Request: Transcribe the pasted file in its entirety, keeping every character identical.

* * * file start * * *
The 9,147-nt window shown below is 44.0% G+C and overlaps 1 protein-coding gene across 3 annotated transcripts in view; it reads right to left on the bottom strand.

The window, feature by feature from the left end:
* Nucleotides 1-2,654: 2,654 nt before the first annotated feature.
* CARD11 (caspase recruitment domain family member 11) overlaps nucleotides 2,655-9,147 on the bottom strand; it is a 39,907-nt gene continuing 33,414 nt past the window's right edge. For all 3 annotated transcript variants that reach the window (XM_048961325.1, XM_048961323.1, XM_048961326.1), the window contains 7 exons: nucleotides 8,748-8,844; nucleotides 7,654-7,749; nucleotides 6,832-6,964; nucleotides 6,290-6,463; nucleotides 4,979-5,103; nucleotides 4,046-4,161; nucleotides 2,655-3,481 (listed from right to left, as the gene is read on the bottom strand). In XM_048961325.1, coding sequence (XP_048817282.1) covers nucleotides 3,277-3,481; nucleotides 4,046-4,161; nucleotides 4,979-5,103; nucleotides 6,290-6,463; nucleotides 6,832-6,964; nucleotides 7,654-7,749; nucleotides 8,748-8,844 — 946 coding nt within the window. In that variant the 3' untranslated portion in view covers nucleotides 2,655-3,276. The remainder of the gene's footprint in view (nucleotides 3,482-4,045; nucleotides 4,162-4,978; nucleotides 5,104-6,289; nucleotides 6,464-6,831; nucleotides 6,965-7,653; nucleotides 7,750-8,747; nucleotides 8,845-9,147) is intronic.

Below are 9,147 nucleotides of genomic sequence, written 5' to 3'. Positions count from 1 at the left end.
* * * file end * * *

The 9,147-nt window shown below is 44.0% G+C and overlaps 1 protein-coding gene across 3 annotated transcripts in view; it reads right to left on the bottom strand.

The window, feature by feature from the left end:
* Nucleotides 1-2,654: 2,654 nt before the first annotated feature.
* CARD11 (caspase recruitment domain family member 11) overlaps nucleotides 2,655-9,147 on the bottom strand; it is a 39,907-nt gene continuing 33,414 nt past the window's right edge. For all 3 annotated transcript variants that reach the window (XM_048961325.1, XM_048961323.1, XM_048961326.1), the window contains 7 exons: nucleotides 8,748-8,844; nucleotides 7,654-7,749; nucleotides 6,832-6,964; nucleotides 6,290-6,463; nucleotides 4,979-5,103; nucleotides 4,046-4,161; nucleotides 2,655-3,481 (listed from right to left, as the gene is read on the bottom strand). In XM_048961325.1, coding sequence (XP_048817282.1) covers nucleotides 3,277-3,481; nucleotides 4,046-4,161; nucleotides 4,979-5,103; nucleotides 6,290-6,463; nucleotides 6,832-6,964; nucleotides 7,654-7,749; nucleotides 8,748-8,844 — 946 coding nt within the window. In that variant the 3' untranslated portion in view covers nucleotides 2,655-3,276. The remainder of the gene's footprint in view (nucleotides 3,482-4,045; nucleotides 4,162-4,978; nucleotides 5,104-6,289; nucleotides 6,464-6,831; nucleotides 6,965-7,653; nucleotides 7,750-8,747; nucleotides 8,845-9,147) is intronic.

Below are 9,147 nucleotides of genomic sequence, written 5' to 3'. Positions count from 1 at the left end.